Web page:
For the 72 graduates who reported a teaching or research assistant or fellowship as their primary support, the median annual stipend was $20.0k (25th percentile: $16.0; 75th: $25.0k).

      The ASA will conduct a survey of bachelor’s graduates again in two or three years and welcomes input on the frequency of the survey and all aspects of the survey, from questions and administration to reporting and dissemination. Reports on previous ASA surveys of bachelor’s and master’s graduates are available.

      Survey Administration

      The survey was conducted by the Statistical Research Center of the American Institute of Physics (AIP). The ASA provided department names and contacts for the departments granting statistics or biostatistics degrees according to our records. For both the bachelor’s and master’s graduates, AIP reached out to 232 departments, receiving the names and contact information for 2,001 bachelor’s graduates, who received up to four invitations to participate in the survey. Departments that did not provide contact information for graduates were asked to distribute survey invitations to their alumni.

      Class of 2020 Graduates into Pandemic Job Market

      Class of 2020 graduates faced an uncertain job market with the economy reeling from the effects of the COVID-19 pandemic. While the survey did not have pandemic-specific questions, heightened job search challenges were attributed to it. In the free response questions, many bachelor’s students commented on “hiring freezes from the COVID pandemic,” “companies dropp[ing] positions due to the COVID-19 pandemic,” fewer job postings, and canceled interviews. Several respondents mentioned the stress and difficulties caused by the pandemic.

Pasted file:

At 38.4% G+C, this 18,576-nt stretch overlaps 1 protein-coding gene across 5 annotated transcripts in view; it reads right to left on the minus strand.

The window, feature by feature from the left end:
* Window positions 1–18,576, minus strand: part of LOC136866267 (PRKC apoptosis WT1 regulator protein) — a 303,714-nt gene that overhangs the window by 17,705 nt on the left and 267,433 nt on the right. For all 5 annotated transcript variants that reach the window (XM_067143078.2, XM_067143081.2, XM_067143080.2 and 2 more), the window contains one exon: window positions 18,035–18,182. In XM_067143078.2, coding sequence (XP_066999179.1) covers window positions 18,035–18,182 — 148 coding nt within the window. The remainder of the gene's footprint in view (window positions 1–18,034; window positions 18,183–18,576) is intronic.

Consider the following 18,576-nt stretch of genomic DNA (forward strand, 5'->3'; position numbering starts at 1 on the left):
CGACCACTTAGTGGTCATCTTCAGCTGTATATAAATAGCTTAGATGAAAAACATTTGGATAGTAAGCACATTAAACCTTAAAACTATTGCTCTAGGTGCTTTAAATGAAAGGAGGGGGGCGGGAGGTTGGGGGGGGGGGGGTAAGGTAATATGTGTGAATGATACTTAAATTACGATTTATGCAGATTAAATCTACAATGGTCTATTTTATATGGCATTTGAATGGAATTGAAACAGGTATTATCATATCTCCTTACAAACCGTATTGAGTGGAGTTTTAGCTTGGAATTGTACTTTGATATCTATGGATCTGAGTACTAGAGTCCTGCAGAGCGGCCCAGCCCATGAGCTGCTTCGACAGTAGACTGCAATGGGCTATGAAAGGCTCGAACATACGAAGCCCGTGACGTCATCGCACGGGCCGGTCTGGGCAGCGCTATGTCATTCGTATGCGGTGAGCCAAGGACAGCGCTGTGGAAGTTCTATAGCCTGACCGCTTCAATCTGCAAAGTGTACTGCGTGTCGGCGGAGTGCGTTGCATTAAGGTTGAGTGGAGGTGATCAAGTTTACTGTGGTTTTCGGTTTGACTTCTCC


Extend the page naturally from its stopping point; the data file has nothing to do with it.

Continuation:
The effects of the pandemic on the job market may also have come through in the responses to the questions for when a bachelor’s graduate started the position held on March 1, 2021. For the 2016 and 2017 graduates, 60 percent started their positions in May through August. The corresponding figure was 50 percent for the 2020 graduates. Twenty-five percent of the 2020 graduates reporting employment started their positions from September to December, compared to 19 percent for the 2016 and 2017 graduates.

      The unemployment rate for the 2020 graduates as of March 1, 2021, was a percentage point higher than that for the previous cohort (Table 2), which could be due to the pandemic.

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      One Comment »

      • Eric said:

        Where is Table 5?